Recent research data could help develop the next generation of pain relievers.
A Duke University research team has discovered a small region of the brain in mice that can deeply control pain. An article about this was published in Nature Neuroscience.
The most unusual thing about this find is its location, given that this brain center turns off pain, rather than turning it on. It is located in the amygdala, a region often considered the home of negative emotions and reactions such as fight or flight and general anxiety.
"People believe there is a central place for pain relief, which is why placebos work," explained senior author, neuroscience professor Fan Wang. "The question is where exactly in the brain is the center that can shut off pain."
Most of the previous studies looking for areas of the brain responsible for pain regulation have found separate centers of regulation. There are many of them, and they lie in different parts of the brain: in order to "turn off" pain with their help, you need to turn off more than one. This same center is similar to a "central switch" and allows you to turn off the pain only by changing the activity in it alone.
The new work follows on from earlier research in Wang's lab to study neurons that are activated rather than suppressed when using general anesthesia. In a 2019 study, researchers found that general anesthesia promotes slow-wave sleep by activating the brain's supraoptic nucleus. It was this that prompted them to hypothesize, which was confirmed in the new work.
The researchers found that general anesthesia also activates a specific subset of inhibitory neurons in the central amygdala, which they called CeAga neurons (CeA stands for central amygdala; ga indicates activation by general anesthesia). Mice have a relatively large central amygdala compared to humans, but according to Professor Wang, there is no reason to believe we have a different system for pain control.
Using technology that Wang's lab pioneered to track the pathways of activated neurons in mice, the team found that CeAga was associated with many different areas of the brain, "which was unexpected."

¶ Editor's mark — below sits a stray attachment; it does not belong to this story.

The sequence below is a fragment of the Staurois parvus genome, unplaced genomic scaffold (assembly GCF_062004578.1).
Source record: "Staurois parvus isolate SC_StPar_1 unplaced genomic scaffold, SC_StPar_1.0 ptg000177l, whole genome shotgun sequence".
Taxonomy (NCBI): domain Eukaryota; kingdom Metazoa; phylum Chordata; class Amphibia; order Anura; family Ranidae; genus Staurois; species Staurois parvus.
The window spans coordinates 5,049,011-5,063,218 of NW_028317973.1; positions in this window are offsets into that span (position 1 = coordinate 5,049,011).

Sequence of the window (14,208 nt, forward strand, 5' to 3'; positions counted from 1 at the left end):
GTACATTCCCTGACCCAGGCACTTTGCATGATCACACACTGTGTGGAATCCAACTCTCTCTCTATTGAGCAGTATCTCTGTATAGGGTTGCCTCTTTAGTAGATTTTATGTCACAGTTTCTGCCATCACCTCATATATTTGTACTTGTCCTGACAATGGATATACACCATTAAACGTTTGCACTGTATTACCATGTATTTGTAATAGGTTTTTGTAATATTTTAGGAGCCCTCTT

By giving the mice a mild pain stimulus, the researchers could map out all of the pain-activated areas of the brain. They found that at least 16 brain centers known to process sensory or emotional aspects of pain received inhibitory information from CeAga.
“Pain is a complex brain response,” Wang explains. It includes sensory discrimination (the ability to distinguish two or more with the help of the senses. - Ed.), Emotions and autonomic responses (involuntary response of the nervous system). Treating pain by weakening all of these brain processes in many areas is difficult to achieve. But activating a key node that naturally sends inhibitory signals to regions to process pain would be a more successful option.”
Using optogenetic technology that uses light to activate a small population of cells in the brain, the researchers found that they could turn off the neurotic responses that mice normally experience when they feel uncomfortable by activating CeAga. This behavior, such as licking paws or rubbing the muzzle, was completely canceled at the moment when the light was turned on to activate the pain center.
When the scientists weakened the activity of CeAga neurons, the mice reacted as if the weak stimulus became more intense, more painful, although in fact its intensity did not change. Researchers also found that low doses of ketamine - an anesthetic that allows you to feel sensation but blocks pain - activate the CeAga center and won't work without it.
The team's further goals are to find drugs that will only activate these cells to suppress pain. These drugs have the potential to be the next generation of pain relievers.
In addition, the authors consider another avenue of research for the development of new pain relievers. This requires finding a gene for a rare or unique cell surface receptor among these specialized cells that would allow a very specific drug to activate such neurons and relieve pain.